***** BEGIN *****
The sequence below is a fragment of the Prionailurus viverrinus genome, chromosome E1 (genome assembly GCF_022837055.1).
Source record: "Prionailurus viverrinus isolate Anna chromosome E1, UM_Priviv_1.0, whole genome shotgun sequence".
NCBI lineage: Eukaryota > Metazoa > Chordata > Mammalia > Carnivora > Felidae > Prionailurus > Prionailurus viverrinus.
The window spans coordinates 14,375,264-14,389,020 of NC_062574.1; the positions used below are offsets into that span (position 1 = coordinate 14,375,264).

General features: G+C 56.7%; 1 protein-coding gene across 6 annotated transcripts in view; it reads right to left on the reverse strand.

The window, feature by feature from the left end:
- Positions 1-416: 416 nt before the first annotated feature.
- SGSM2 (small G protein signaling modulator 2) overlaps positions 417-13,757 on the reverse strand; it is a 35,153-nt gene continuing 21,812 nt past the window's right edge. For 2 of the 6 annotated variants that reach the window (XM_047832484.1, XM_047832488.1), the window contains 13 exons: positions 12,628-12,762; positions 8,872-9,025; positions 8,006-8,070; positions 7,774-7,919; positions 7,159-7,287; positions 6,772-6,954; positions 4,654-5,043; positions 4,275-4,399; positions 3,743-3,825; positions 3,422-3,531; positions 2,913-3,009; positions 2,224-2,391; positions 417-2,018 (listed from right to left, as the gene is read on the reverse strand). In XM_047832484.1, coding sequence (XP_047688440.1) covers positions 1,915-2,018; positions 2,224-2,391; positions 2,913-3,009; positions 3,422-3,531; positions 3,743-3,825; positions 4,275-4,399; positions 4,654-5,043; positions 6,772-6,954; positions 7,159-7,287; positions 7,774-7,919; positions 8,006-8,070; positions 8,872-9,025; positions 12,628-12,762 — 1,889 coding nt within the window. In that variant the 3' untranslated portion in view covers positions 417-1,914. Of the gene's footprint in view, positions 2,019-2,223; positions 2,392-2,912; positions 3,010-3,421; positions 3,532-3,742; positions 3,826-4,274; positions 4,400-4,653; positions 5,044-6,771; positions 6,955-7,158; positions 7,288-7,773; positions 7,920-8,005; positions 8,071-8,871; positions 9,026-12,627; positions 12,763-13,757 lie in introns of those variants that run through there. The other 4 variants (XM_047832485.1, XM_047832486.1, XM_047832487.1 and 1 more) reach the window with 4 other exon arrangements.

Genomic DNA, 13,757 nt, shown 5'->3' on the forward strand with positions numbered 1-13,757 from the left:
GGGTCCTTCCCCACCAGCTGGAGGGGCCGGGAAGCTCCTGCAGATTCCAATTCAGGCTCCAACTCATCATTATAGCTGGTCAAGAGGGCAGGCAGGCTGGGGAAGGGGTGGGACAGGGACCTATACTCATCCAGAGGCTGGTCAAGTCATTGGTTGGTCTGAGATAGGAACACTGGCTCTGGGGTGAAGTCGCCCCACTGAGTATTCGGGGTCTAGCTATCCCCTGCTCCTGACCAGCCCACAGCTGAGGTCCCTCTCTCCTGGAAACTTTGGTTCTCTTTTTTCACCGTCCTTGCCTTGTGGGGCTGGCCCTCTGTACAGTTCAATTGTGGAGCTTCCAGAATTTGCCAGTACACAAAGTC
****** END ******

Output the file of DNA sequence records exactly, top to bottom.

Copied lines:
The sequence below is a fragment of the Prionailurus viverrinus genome, chromosome E1 (genome assembly GCF_022837055.1).
Source record: "Prionailurus viverrinus isolate Anna chromosome E1, UM_Priviv_1.0, whole genome shotgun sequence".
NCBI lineage: Eukaryota > Metazoa > Chordata > Mammalia > Carnivora > Felidae > Prionailurus > Prionailurus viverrinus.
The window spans coordinates 14,375,264-14,389,020 of NC_062574.1; the positions used below are offsets into that span (position 1 = coordinate 14,375,264).

General features: G+C 56.7%; 1 protein-coding gene across 6 annotated transcripts in view; it reads right to left on the reverse strand.

The window, feature by feature from the left end:
- Positions 1-416: 416 nt before the first annotated feature.
- SGSM2 (small G protein signaling modulator 2) overlaps positions 417-13,757 on the reverse strand; it is a 35,153-nt gene continuing 21,812 nt past the window's right edge. For 2 of the 6 annotated variants that reach the window (XM_047832484.1, XM_047832488.1), the window contains 13 exons: positions 12,628-12,762; positions 8,872-9,025; positions 8,006-8,070; positions 7,774-7,919; positions 7,159-7,287; positions 6,772-6,954; positions 4,654-5,043; positions 4,275-4,399; positions 3,743-3,825; positions 3,422-3,531; positions 2,913-3,009; positions 2,224-2,391; positions 417-2,018 (listed from right to left, as the gene is read on the reverse strand). In XM_047832484.1, coding sequence (XP_047688440.1) covers positions 1,915-2,018; positions 2,224-2,391; positions 2,913-3,009; positions 3,422-3,531; positions 3,743-3,825; positions 4,275-4,399; positions 4,654-5,043; positions 6,772-6,954; positions 7,159-7,287; positions 7,774-7,919; positions 8,006-8,070; positions 8,872-9,025; positions 12,628-12,762 — 1,889 coding nt within the window. In that variant the 3' untranslated portion in view covers positions 417-1,914. Of the gene's footprint in view, positions 2,019-2,223; positions 2,392-2,912; positions 3,010-3,421; positions 3,532-3,742; positions 3,826-4,274; positions 4,400-4,653; positions 5,044-6,771; positions 6,955-7,158; positions 7,288-7,773; positions 7,920-8,005; positions 8,071-8,871; positions 9,026-12,627; positions 12,763-13,757 lie in introns of those variants that run through there. The other 4 variants (XM_047832485.1, XM_047832486.1, XM_047832487.1 and 1 more) reach the window with 4 other exon arrangements.

Genomic DNA, 13,757 nt, shown 5'->3' on the forward strand with positions numbered 1-13,757 from the left:
GGGTCCTTCCCCACCAGCTGGAGGGGCCGGGAAGCTCCTGCAGATTCCAATTCAGGCTCCAACTCATCATTATAGCTGGTCAAGAGGGCAGGCAGGCTGGGGAAGGGGTGGGACAGGGACCTATACTCATCCAGAGGCTGGTCAAGTCATTGGTTGGTCTGAGATAGGAACACTGGCTCTGGGGTGAAGTCGCCCCACTGAGTATTCGGGGTCTAGCTATCCCCTGCTCCTGACCAGCCCACAGCTGAGGTCCCTCTCTCCTGGAAACTTTGGTTCTCTTTTTTCACCGTCCTTGCCTTGTGGGGCTGGCCCTCTGTACAGTTCAATTGTGGAGCTTCCAGAATTTGCCAGTACACAAAGTC